Alexandre Franca Nogueira (WEC 34): I first watched Jose fight in an MMA event in a favela called Rio das Pedras, in Rio de Janeiro. I didn’t know him personally, we never really spoke to each other before, but I was also there when he lost to Luciano Azevedo at Jungle Fight. I watched him closely, his aggressive style and the holes in his ground game. … After that I spoke with Luciano and he told me Aldo’s boxing had no pressure, that his strongest weapon was his kicks.
Based on some of his fights that I had already watched before — I knew Nova Uniao for a long time, and I always had good results against them — I thought I wouldn’t have much trouble taking him to the ground, that his ground game would be pretty much poor for MMA. I knew everything I needed to know.
Jonathan Brookins (WEC 36): I remember sleeping on [my coach’s] couch one day. We were watching WEC. We always watched fights before going to bed, and we saw this kid, Jose Aldo, on the TV. He did this backflip off the cage. At the time I was doing backflips off the cage, and I hadn’t been in the WEC but we were trying to get in the WEC. And I told my coach, I remember it on that couch. ‘I bet you, if I go, I’m going to fight this kid first.’ I just had a feeling.
I didn’t [see Aldo] until the day of the weigh-ins. I went to go use the treadmill early. Remember, I get up really early. I’m always the first one to the treadmill. But that day when I went to use it, he was on the treadmill before me. I was so mad. There was only one treadmill and I was just like, man, this kid… how did he get up?! I just got this notion then that he was real, real serious. I don’t know why that particular thing did it, him getting on the treadmill before me. I don’t know. But this dude, he had it in him.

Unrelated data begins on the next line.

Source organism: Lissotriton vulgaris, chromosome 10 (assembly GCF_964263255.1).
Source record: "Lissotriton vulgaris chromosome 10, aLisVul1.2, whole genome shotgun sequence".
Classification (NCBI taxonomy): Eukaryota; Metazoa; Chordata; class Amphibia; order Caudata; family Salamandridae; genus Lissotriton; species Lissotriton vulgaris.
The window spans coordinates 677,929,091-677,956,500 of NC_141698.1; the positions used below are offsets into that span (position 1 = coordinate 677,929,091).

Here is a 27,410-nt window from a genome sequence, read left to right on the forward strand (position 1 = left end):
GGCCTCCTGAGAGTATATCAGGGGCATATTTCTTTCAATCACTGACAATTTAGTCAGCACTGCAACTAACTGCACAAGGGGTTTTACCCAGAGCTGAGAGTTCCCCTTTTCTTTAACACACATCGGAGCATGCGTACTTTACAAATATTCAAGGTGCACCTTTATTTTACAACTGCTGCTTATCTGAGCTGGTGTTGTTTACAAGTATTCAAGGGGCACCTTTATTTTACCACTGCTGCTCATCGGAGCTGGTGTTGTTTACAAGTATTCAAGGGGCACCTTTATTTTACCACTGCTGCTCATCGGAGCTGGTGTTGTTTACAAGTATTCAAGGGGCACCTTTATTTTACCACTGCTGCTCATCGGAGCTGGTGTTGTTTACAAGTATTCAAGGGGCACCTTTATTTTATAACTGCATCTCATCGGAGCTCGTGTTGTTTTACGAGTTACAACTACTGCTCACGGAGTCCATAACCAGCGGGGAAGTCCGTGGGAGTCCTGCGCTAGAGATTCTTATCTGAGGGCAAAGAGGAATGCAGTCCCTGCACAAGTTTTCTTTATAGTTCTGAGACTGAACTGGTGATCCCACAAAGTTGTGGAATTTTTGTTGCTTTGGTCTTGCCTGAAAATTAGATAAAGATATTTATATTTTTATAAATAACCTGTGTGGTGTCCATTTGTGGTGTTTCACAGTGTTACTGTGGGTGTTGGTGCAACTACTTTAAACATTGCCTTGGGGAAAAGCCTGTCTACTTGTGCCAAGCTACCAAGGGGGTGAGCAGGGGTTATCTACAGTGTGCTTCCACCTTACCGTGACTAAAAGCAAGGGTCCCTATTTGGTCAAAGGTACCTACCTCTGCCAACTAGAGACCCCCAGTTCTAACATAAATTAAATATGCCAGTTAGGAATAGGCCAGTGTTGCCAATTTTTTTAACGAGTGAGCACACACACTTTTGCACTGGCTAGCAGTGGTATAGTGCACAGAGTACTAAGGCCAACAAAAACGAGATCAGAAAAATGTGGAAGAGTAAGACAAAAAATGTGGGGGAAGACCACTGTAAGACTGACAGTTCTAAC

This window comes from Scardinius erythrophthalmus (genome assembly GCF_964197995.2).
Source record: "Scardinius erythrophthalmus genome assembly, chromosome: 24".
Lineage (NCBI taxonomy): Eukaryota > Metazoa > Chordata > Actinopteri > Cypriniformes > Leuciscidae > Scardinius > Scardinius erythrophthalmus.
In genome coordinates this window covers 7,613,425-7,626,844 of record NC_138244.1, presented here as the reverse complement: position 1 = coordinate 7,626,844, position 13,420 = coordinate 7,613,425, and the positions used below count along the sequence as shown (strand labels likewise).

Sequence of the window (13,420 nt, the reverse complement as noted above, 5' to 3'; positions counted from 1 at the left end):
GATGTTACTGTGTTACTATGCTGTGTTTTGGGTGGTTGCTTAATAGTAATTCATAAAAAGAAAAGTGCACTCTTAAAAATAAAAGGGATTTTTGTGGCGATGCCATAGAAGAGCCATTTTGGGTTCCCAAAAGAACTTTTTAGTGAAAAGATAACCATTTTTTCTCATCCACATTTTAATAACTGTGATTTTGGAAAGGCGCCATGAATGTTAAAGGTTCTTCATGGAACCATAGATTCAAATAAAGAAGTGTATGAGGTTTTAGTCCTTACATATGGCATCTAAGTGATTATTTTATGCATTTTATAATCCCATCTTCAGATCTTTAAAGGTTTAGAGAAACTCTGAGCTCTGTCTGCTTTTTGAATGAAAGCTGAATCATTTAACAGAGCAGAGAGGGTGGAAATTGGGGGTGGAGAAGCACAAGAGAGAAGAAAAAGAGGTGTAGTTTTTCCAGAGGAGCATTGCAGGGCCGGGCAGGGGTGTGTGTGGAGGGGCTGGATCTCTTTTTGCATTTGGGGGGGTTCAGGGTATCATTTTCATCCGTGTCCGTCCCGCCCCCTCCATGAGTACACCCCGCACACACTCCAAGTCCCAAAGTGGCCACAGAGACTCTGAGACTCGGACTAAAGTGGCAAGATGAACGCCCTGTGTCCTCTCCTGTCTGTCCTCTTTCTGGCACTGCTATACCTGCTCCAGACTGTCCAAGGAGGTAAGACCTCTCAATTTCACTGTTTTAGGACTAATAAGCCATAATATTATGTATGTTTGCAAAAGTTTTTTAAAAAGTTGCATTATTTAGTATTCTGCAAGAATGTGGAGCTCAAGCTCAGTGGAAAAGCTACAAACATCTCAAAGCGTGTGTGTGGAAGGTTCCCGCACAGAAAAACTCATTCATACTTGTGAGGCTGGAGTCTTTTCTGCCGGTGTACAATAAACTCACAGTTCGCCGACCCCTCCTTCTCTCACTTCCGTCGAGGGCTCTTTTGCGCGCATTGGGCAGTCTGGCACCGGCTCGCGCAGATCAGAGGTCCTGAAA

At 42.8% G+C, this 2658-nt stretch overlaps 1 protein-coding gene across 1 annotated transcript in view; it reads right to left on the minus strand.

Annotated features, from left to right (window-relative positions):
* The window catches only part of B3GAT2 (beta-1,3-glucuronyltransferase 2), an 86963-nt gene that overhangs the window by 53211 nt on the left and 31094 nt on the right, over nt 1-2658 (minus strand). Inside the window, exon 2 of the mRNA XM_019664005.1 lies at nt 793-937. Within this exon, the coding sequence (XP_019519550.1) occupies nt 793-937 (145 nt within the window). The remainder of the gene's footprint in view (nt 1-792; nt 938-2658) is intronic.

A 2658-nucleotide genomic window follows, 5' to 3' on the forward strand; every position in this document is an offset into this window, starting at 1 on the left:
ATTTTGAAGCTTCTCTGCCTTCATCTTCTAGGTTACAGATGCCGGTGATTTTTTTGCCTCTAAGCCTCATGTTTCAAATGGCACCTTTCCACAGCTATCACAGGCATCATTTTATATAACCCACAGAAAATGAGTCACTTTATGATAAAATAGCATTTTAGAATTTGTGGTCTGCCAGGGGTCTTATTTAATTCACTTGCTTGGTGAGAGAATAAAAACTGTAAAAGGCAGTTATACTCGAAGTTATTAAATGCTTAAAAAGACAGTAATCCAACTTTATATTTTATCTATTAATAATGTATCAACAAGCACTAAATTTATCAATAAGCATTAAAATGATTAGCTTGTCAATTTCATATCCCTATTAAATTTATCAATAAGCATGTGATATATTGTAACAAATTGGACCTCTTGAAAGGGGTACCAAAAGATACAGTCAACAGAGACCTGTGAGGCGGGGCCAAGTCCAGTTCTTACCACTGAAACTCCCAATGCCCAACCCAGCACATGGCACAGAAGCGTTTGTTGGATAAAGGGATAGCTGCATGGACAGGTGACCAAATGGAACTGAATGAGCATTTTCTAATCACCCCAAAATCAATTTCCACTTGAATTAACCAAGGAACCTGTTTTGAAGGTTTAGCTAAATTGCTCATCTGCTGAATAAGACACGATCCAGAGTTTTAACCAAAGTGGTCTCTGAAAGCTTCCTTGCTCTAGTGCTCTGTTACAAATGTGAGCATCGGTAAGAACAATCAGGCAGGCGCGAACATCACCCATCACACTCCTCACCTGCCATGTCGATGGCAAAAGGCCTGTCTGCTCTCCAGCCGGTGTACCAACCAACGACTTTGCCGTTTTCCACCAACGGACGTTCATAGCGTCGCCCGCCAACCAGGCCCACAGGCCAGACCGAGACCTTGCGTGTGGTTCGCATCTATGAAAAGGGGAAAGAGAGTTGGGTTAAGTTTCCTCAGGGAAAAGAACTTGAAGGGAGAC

Rolando Perez (WEC 38): I just knew that Jose was a black belt — and from what I’d heard, he was a good black belt. I saw his fight against [Nogueira] and he pressured, he threw punches and he stopped the guy. So I thought, okay, this could be a good fight for me. I don’t go into a fight without having 100-percent confidence. So I went in there like, I could beat this dude. I could outbox him. I could move, I could touch him up, and if I don’t stop him, I could beat him by decision.
Chris Mickle (WEC 39): The thing is, I had seen him fight Rolando Perez about a month prior. He beat Rolando in the first round by TKO or something, and I called up my manager and I told him: ‘Dude, I think I can beat this guy. I’m so much stronger.’